As shooter rained down fire in Las Vegas, survivors saw heroes

Woman and her fiancé have ties to Elk River

by Joni Astrup
Associate editor
A woman with ties to Elk River was among the survivors of the deadliest mass shooting in modern American history.
Dawn (Brindamour) Ali was at a country music festival in Las Vegas with her fiancé, Todd Riley, and friends when shots rang out Sunday night.

Dawn (Brindamour) Ali and her fiancé, Todd Riley, survived the mass shooting Sunday in Las Vegas. Ali’s dad and step mom, Brian and Deanne Brindamour, live in Elk River.
Photo courtesy of Dorie (Brindamour) Thompson

Ali was not injured in the massacre by a lone gunman, but Riley was struck by several bullet fragments.
Ali, who lives in Colorado, spent her early years in Elk River, where she attended school until her family moved when she was in junior high.
She said she still has relatives in Elk River, including her dad and step mom, Brian and Deanne Brindamour.
Deanne said it’s been a nightmare to think of loved ones at the scene of the shooting.
“Every time I look at the pictures I think of my stepdaughter running to get away. It just horrifies me,” Deanne said.
Meanwhile Riley, who is an assistant principal, has recounted his harrowing experiences to several media outlets. He directed the Star News to an extensive interview with the ABC-TV station in Denver. Here’s how their story unfolded, according to an online account by that station.
Riley and a friend were buying drinks at the bar near the main stage of the festival when he heard what he thought were fireworks.
“At first it was ‘pop, pop, pop, pop,’ and then it was very quickly followed up by automatic gunfire and people just running as fast as they could,” Riley said.
He tried find Ali in the crowd, but was unable to locate her.
As the shooting continued, a woman running near him was hit by gunfire and fell to the ground, unresponsive. He and another man performed CPR and did chest compressions.
“Then one of the heroes came in,” Riley said.
A young man racing towards the gunfire with a wheelbarrow asked if anyone was injured. They loaded the young woman into the wheelbarrow and pushed her to a group of first responders, three of whom stepped in front of them and formed a human shield with their guns, while the medics rushed over to help the wounded woman.
It was at that point Riley realized he had been hurt.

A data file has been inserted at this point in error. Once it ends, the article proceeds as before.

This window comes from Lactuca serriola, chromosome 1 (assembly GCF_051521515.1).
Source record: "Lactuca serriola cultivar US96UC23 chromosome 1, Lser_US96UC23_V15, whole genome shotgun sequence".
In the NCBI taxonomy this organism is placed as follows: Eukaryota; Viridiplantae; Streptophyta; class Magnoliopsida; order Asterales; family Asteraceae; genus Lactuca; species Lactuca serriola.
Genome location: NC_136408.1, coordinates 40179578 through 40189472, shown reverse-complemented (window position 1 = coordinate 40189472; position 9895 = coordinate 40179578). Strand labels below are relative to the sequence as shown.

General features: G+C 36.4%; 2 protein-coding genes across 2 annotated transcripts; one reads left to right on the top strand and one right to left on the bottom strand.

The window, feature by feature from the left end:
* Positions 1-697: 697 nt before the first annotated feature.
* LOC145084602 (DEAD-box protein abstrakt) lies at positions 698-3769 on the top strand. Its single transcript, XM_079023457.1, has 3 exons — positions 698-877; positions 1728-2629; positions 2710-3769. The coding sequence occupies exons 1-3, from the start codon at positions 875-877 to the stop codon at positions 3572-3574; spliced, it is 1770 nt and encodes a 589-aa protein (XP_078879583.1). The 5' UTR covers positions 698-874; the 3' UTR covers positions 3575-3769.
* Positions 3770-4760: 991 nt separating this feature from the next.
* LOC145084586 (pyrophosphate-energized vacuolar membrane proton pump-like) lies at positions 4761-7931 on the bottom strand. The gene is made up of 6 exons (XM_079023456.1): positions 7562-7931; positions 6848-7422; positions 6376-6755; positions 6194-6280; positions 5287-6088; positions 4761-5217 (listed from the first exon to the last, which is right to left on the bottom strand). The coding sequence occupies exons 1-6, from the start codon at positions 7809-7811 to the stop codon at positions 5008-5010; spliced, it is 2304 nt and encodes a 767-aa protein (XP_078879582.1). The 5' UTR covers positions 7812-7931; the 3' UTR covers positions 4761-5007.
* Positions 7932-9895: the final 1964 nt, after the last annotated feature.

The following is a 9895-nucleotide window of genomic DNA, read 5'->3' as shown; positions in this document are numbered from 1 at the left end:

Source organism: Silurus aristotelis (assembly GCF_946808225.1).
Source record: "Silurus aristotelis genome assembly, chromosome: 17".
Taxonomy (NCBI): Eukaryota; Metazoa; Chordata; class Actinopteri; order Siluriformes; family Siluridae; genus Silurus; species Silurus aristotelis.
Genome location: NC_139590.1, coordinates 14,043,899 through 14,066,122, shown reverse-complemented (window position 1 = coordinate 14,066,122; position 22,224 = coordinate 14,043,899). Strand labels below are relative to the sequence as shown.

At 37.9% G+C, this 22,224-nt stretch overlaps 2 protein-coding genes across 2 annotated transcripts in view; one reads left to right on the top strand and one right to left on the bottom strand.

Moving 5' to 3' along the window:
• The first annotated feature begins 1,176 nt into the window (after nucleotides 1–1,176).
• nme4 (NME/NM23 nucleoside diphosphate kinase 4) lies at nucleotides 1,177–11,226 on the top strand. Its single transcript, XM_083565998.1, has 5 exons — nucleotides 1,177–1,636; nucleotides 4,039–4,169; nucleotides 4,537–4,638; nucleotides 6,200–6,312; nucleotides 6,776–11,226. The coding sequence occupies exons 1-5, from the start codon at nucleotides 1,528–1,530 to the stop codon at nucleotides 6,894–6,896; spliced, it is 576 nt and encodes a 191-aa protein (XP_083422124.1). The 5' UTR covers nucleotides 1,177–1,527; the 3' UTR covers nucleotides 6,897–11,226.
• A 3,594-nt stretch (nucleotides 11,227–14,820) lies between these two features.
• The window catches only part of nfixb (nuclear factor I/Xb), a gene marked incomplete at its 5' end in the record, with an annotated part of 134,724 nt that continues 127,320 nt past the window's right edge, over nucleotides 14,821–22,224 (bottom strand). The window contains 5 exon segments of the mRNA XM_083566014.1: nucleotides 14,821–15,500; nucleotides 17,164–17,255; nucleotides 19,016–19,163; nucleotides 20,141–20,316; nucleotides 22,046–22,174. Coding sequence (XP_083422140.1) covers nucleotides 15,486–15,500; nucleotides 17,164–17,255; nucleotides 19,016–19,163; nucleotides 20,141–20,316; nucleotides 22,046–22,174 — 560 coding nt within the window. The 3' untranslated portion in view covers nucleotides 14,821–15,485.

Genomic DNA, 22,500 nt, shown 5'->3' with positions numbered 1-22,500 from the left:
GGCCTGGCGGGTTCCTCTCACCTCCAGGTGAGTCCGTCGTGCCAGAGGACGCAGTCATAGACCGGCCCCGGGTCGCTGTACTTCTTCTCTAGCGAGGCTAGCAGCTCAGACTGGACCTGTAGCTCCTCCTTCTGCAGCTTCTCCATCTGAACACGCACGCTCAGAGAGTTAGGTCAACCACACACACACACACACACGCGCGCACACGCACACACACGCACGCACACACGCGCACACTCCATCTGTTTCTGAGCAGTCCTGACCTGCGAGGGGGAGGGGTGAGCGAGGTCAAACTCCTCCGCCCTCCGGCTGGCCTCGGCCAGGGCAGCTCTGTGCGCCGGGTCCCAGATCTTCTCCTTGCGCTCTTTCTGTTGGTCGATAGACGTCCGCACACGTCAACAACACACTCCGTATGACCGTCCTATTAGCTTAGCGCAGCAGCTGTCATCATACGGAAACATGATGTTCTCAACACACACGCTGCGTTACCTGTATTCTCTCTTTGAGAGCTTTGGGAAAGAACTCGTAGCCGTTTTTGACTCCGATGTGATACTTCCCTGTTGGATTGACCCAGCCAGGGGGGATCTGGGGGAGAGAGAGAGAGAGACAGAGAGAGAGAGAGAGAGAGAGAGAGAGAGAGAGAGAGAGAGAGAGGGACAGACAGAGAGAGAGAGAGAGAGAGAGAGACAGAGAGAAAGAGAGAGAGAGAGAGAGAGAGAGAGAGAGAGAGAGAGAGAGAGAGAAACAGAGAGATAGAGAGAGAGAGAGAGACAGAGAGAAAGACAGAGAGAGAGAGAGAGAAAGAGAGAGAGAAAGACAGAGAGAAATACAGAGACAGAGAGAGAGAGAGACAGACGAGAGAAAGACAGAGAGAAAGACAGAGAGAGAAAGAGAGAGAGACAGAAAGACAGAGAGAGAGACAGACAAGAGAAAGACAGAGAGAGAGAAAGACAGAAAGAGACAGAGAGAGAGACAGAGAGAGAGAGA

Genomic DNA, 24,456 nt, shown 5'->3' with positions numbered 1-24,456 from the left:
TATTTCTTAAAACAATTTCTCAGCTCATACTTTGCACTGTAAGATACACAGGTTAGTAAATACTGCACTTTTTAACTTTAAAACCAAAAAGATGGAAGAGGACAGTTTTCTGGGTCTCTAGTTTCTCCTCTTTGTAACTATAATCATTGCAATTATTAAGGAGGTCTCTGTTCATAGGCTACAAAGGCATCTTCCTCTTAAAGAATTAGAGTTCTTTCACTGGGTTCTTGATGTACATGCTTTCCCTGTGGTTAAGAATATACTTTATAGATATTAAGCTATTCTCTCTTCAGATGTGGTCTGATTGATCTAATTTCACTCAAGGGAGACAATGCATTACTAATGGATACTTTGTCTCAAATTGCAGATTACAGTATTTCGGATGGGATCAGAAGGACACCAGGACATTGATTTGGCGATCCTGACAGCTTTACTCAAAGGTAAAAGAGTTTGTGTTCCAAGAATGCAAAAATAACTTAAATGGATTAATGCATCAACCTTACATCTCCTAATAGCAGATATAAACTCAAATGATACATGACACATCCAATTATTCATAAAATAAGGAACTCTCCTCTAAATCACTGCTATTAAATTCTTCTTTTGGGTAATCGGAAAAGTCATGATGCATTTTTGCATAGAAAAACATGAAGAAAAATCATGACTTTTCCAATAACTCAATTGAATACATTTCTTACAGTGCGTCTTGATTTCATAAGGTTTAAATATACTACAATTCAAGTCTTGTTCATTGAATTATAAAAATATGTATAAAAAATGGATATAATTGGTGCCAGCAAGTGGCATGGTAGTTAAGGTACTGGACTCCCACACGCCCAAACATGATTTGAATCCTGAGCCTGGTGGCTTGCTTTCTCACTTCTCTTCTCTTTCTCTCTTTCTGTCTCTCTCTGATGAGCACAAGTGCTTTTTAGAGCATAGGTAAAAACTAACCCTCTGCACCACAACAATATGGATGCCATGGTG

They put him behind a police car and two people began helping him. When a woman drove up in a pickup truck, Riley and others were loaded into it and taken to a hospital.
On the ride to the hospital, he finally was able to get in contact with Ali.
“She was OK. She was running, and I told her where they were taking me,” he said.
Meanwhile, Ali’s aunt and uncle in Las Vegas, John and Dorie (Brindamour) Thompson, got in touch with Ali as well. John picked her up and took her to the hospital where she was reunited with Riley.
As Riley was walking out of the triage room, emergency personnel were wheeling in the woman that he had tried to save. It was clear she did not survive.
“And I walked out into, just shock,” he said.
Back home in Colorado, Riley got further medical treatment for his injuries. He has six bullet fragments scattered throughout his left thigh, hamstring, calf, knee and lower abdomen.
As he looks back on the massacre that claimed at least 59 lives and injured more than 500 people, he thinks of the heroes who sprung into action that night.
“There were so many people doing the absolute right thing,” Riley said. “That kid running with a wheelbarrow back at the gunfire trying to get people out. Every person in and out of uniform who stepped up. The law enforcement, the EMTs, the firefighters, the medical … That’s what the focus should be on. It was amazing.”
He also said he wants to tie up a few loose ends. He hopes to reach out to a woman named Cynthia who was wounded and transported to the hospital in the same pickup truck as him. Once at the crowded hospital they were placed on the same gurney. He wants to tell her he’s OK and give her a hug.
He’d also like to thank the first responders and other heroes he saw in action that night and he hopes to learn the name of the young lady he tried to help.
“I want to reach out to her family and let them know that she didn’t die alone. I want to let them know that we were there and we were trying,” he said.
He said the tragedy drives home how precious life is and how people should be focusing on the positive.